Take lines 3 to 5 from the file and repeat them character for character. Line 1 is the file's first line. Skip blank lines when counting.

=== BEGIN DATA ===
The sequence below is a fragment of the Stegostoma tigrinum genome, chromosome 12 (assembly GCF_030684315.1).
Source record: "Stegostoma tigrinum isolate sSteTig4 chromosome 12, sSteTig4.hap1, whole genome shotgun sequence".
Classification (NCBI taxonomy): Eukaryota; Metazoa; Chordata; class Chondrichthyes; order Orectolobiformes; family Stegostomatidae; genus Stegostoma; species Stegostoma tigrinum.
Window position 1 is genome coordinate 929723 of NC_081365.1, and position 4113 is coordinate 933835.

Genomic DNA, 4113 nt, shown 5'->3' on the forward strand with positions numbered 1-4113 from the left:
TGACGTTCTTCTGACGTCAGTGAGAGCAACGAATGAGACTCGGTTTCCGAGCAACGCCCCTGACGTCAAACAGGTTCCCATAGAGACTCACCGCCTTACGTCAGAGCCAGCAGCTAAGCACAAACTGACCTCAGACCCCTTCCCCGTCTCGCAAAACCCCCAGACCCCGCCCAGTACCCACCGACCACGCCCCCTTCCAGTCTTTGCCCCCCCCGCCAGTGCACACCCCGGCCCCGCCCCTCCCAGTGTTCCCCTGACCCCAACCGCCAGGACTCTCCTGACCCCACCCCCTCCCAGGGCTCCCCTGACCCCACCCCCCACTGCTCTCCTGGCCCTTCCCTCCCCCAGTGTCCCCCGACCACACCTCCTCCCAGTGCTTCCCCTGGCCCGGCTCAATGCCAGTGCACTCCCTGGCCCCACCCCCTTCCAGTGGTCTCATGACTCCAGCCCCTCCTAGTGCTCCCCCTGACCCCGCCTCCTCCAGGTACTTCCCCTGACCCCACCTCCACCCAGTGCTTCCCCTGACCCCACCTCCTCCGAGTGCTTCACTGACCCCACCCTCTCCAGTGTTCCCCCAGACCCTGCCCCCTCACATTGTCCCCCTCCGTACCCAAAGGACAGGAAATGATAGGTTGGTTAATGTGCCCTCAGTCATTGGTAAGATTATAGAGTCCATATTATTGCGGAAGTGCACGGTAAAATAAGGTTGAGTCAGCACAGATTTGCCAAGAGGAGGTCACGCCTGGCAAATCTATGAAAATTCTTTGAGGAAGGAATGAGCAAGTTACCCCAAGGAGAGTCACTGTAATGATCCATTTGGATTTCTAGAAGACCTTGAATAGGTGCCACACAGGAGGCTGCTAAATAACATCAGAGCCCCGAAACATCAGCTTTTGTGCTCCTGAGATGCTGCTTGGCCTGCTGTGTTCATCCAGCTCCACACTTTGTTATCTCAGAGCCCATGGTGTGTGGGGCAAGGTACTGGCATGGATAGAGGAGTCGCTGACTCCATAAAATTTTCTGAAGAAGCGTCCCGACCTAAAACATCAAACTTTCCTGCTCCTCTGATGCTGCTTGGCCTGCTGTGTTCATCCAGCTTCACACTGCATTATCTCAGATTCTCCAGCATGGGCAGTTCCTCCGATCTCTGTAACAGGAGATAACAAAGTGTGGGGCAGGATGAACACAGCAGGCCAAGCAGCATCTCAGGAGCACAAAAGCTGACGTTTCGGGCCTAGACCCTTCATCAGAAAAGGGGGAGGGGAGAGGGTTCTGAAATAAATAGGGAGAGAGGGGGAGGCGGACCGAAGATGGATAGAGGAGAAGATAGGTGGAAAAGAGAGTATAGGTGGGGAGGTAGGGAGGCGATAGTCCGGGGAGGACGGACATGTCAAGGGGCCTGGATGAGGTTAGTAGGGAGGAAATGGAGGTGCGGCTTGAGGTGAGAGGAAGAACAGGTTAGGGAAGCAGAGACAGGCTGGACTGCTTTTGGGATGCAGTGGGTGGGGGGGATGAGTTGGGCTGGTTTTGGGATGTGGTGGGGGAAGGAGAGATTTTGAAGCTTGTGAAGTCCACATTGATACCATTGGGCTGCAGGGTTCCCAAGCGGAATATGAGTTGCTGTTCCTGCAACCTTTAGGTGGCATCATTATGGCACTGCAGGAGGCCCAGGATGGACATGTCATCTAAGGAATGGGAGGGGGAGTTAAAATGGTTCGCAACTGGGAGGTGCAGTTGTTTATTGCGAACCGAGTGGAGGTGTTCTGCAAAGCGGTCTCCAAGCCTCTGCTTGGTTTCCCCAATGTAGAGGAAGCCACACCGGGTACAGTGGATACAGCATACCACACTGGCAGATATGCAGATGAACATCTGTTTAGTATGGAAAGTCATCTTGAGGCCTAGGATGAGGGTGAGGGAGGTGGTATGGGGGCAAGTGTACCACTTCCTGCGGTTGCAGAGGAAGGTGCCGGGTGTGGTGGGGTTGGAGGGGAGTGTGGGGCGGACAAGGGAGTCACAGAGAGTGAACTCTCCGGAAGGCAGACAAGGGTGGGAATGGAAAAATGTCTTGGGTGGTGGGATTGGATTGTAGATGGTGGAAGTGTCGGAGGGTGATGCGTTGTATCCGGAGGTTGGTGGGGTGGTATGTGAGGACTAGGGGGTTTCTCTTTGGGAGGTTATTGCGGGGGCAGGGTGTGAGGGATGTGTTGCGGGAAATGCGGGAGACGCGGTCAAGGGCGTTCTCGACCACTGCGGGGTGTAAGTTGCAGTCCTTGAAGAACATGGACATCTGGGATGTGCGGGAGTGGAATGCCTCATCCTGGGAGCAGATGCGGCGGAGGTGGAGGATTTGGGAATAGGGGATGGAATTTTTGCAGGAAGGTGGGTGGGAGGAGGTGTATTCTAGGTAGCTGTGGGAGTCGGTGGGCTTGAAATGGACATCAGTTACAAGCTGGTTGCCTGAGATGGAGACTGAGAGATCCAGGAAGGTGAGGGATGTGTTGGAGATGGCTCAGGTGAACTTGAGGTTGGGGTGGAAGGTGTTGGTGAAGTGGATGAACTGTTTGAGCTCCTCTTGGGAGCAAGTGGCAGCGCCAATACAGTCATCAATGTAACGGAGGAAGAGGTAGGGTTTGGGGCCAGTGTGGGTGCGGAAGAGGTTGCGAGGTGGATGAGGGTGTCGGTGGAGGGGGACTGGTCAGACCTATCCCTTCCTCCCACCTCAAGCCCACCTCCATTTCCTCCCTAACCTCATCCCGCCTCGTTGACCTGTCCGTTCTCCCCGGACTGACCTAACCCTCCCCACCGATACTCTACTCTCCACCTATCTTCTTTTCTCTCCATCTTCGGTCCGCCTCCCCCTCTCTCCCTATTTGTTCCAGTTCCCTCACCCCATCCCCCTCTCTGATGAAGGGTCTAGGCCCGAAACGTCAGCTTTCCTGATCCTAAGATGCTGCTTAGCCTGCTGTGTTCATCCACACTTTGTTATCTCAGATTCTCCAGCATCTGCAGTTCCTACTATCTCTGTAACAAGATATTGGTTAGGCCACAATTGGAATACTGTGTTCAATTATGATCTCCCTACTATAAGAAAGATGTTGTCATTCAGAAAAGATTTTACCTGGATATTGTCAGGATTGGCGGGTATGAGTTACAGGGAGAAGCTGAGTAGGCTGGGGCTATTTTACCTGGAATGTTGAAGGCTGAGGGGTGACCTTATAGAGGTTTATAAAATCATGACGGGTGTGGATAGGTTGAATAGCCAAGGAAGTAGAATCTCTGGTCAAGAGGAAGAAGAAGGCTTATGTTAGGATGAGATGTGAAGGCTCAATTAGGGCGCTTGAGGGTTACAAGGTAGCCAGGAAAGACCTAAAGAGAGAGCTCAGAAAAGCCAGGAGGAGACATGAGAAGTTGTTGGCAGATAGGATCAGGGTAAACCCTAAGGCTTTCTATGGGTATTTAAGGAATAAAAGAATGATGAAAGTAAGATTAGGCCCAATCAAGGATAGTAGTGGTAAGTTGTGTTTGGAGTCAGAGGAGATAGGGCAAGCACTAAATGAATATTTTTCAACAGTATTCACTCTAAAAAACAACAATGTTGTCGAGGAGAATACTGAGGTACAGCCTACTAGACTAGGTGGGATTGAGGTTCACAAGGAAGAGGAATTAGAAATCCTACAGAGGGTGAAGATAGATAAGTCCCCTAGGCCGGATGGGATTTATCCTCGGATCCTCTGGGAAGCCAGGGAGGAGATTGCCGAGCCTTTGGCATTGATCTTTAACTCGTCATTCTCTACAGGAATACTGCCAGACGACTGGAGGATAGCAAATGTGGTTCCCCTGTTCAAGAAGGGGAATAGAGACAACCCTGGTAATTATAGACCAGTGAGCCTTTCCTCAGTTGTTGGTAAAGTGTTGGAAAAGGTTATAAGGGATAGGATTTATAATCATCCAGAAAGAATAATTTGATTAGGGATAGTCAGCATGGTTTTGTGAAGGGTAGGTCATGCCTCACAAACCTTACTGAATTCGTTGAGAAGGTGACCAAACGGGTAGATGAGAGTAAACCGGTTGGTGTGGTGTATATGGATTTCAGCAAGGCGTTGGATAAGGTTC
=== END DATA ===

Classification (NCBI taxonomy): Eukaryota; Metazoa; Chordata; class Chondrichthyes; order Orectolobiformes; family Stegostomatidae; genus Stegostoma; species Stegostoma tigrinum.
Window position 1 is genome coordinate 929723 of NC_081365.1, and position 4113 is coordinate 933835.

Genomic DNA, 4113 nt, shown 5'->3' on the forward strand with positions numbered 1-4113 from the left: